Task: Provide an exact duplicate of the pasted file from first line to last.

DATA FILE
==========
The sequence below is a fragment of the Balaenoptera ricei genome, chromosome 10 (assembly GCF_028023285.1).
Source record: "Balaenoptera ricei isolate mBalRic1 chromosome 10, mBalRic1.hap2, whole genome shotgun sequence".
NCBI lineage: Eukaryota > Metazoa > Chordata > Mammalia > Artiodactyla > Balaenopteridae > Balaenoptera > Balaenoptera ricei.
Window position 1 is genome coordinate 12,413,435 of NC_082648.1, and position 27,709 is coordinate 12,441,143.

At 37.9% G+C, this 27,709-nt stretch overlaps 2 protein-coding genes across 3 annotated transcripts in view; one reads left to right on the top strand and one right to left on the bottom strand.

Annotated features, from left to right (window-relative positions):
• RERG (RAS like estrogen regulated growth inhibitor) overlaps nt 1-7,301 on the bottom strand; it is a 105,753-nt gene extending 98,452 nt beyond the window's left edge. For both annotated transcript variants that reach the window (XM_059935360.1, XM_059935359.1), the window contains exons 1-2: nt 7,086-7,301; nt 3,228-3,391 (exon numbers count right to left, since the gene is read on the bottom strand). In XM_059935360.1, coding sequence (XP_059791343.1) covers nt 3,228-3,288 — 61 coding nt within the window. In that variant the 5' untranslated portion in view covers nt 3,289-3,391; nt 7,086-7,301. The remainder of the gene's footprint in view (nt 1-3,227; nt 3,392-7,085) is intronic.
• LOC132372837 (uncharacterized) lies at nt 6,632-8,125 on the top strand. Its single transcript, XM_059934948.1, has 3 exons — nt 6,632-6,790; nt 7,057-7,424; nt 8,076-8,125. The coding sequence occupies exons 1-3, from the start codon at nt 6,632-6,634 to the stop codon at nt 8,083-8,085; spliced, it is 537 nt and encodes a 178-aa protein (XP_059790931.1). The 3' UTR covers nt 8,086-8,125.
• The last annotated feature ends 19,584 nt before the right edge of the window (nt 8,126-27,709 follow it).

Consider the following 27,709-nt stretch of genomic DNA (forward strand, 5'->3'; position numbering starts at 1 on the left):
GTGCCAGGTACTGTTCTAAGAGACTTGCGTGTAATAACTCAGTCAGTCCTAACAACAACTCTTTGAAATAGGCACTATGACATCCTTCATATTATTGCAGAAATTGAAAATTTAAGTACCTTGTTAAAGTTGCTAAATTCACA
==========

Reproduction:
The sequence below is a fragment of the Balaenoptera ricei genome, chromosome 10 (assembly GCF_028023285.1).
Source record: "Balaenoptera ricei isolate mBalRic1 chromosome 10, mBalRic1.hap2, whole genome shotgun sequence".
NCBI lineage: Eukaryota > Metazoa > Chordata > Mammalia > Artiodactyla > Balaenopteridae > Balaenoptera > Balaenoptera ricei.
Window position 1 is genome coordinate 12,413,435 of NC_082648.1, and position 27,709 is coordinate 12,441,143.

At 37.9% G+C, this 27,709-nt stretch overlaps 2 protein-coding genes across 3 annotated transcripts in view; one reads left to right on the top strand and one right to left on the bottom strand.

Annotated features, from left to right (window-relative positions):
• RERG (RAS like estrogen regulated growth inhibitor) overlaps nt 1-7,301 on the bottom strand; it is a 105,753-nt gene extending 98,452 nt beyond the window's left edge. For both annotated transcript variants that reach the window (XM_059935360.1, XM_059935359.1), the window contains exons 1-2: nt 7,086-7,301; nt 3,228-3,391 (exon numbers count right to left, since the gene is read on the bottom strand). In XM_059935360.1, coding sequence (XP_059791343.1) covers nt 3,228-3,288 — 61 coding nt within the window. In that variant the 5' untranslated portion in view covers nt 3,289-3,391; nt 7,086-7,301. The remainder of the gene's footprint in view (nt 1-3,227; nt 3,392-7,085) is intronic.
• LOC132372837 (uncharacterized) lies at nt 6,632-8,125 on the top strand. Its single transcript, XM_059934948.1, has 3 exons — nt 6,632-6,790; nt 7,057-7,424; nt 8,076-8,125. The coding sequence occupies exons 1-3, from the start codon at nt 6,632-6,634 to the stop codon at nt 8,083-8,085; spliced, it is 537 nt and encodes a 178-aa protein (XP_059790931.1). The 3' UTR covers nt 8,086-8,125.
• The last annotated feature ends 19,584 nt before the right edge of the window (nt 8,126-27,709 follow it).

Consider the following 27,709-nt stretch of genomic DNA (forward strand, 5'->3'; position numbering starts at 1 on the left):
GTGCCAGGTACTGTTCTAAGAGACTTGCGTGTAATAACTCAGTCAGTCCTAACAACAACTCTTTGAAATAGGCACTATGACATCCTTCATATTATTGCAGAAATTGAAAATTTAAGTACCTTGTTAAAGTTGCTAAATTCACA